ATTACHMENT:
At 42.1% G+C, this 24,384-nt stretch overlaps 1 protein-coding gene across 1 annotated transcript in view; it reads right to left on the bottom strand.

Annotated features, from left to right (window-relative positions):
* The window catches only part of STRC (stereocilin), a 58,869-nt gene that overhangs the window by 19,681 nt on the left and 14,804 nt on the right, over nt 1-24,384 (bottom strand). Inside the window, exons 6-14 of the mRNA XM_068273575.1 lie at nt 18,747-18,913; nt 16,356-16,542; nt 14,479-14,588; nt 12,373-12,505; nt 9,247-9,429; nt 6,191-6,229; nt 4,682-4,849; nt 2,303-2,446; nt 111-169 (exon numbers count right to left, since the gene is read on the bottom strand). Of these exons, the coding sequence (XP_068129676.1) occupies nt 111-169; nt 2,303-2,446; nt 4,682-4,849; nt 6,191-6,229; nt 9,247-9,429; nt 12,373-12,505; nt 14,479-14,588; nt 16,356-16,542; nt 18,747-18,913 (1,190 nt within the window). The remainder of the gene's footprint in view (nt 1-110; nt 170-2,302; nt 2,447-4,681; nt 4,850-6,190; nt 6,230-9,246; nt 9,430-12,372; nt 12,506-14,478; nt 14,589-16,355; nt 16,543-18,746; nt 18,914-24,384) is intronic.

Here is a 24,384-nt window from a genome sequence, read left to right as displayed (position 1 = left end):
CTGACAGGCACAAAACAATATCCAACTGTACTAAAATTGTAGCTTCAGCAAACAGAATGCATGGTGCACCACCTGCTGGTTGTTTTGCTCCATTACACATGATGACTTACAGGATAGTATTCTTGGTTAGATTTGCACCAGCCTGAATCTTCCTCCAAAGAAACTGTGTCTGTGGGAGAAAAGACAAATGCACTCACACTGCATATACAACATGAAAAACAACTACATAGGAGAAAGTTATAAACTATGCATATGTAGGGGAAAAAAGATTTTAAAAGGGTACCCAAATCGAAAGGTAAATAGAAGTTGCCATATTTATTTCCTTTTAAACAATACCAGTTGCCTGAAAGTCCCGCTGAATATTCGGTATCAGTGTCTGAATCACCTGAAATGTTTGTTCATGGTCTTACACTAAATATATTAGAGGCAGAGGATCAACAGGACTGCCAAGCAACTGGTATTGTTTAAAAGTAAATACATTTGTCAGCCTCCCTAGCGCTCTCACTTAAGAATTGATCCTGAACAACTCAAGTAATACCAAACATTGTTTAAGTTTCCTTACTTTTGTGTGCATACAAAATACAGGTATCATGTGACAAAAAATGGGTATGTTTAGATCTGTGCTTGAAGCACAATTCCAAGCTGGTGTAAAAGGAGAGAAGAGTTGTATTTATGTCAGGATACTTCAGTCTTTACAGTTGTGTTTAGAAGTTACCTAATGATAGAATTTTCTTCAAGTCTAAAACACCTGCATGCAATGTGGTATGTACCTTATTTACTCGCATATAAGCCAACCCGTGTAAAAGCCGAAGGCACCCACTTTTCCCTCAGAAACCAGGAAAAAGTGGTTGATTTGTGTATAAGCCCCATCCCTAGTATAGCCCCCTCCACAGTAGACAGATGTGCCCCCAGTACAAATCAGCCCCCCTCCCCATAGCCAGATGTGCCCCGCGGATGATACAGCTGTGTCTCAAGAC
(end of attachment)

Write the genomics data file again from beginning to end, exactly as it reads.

At 42.1% G+C, this 24,384-nt stretch overlaps 1 protein-coding gene across 1 annotated transcript in view; it reads right to left on the bottom strand.

Annotated features, from left to right (window-relative positions):
* The window catches only part of STRC (stereocilin), a 58,869-nt gene that overhangs the window by 19,681 nt on the left and 14,804 nt on the right, over nt 1-24,384 (bottom strand). Inside the window, exons 6-14 of the mRNA XM_068273575.1 lie at nt 18,747-18,913; nt 16,356-16,542; nt 14,479-14,588; nt 12,373-12,505; nt 9,247-9,429; nt 6,191-6,229; nt 4,682-4,849; nt 2,303-2,446; nt 111-169 (exon numbers count right to left, since the gene is read on the bottom strand). Of these exons, the coding sequence (XP_068129676.1) occupies nt 111-169; nt 2,303-2,446; nt 4,682-4,849; nt 6,191-6,229; nt 9,247-9,429; nt 12,373-12,505; nt 14,479-14,588; nt 16,356-16,542; nt 18,747-18,913 (1,190 nt within the window). The remainder of the gene's footprint in view (nt 1-110; nt 170-2,302; nt 2,447-4,681; nt 4,850-6,190; nt 6,230-9,246; nt 9,430-12,372; nt 12,506-14,478; nt 14,589-16,355; nt 16,543-18,746; nt 18,914-24,384) is intronic.

Here is a 24,384-nt window from a genome sequence, read left to right as displayed (position 1 = left end):
CTGACAGGCACAAAACAATATCCAACTGTACTAAAATTGTAGCTTCAGCAAACAGAATGCATGGTGCACCACCTGCTGGTTGTTTTGCTCCATTACACATGATGACTTACAGGATAGTATTCTTGGTTAGATTTGCACCAGCCTGAATCTTCCTCCAAAGAAACTGTGTCTGTGGGAGAAAAGACAAATGCACTCACACTGCATATACAACATGAAAAACAACTACATAGGAGAAAGTTATAAACTATGCATATGTAGGGGAAAAAAGATTTTAAAAGGGTACCCAAATCGAAAGGTAAATAGAAGTTGCCATATTTATTTCCTTTTAAACAATACCAGTTGCCTGAAAGTCCCGCTGAATATTCGGTATCAGTGTCTGAATCACCTGAAATGTTTGTTCATGGTCTTACACTAAATATATTAGAGGCAGAGGATCAACAGGACTGCCAAGCAACTGGTATTGTTTAAAAGTAAATACATTTGTCAGCCTCCCTAGCGCTCTCACTTAAGAATTGATCCTGAACAACTCAAGTAATACCAAACATTGTTTAAGTTTCCTTACTTTTGTGTGCATACAAAATACAGGTATCATGTGACAAAAAATGGGTATGTTTAGATCTGTGCTTGAAGCACAATTCCAAGCTGGTGTAAAAGGAGAGAAGAGTTGTATTTATGTCAGGATACTTCAGTCTTTACAGTTGTGTTTAGAAGTTACCTAATGATAGAATTTTCTTCAAGTCTAAAACACCTGCATGCAATGTGGTATGTACCTTATTTACTCGCATATAAGCCAACCCGTGTAAAAGCCGAAGGCACCCACTTTTCCCTCAGAAACCAGGAAAAAGTGGTTGATTTGTGTATAAGCCCCATCCCTAGTATAGCCCCCTCCACAGTAGACAGATGTGCCCCCAGTACAAATCAGCCCCCCTCCCCATAGCCAGATGTGCCCCGCGGATGATACAGCTGTGTCTCAAGAC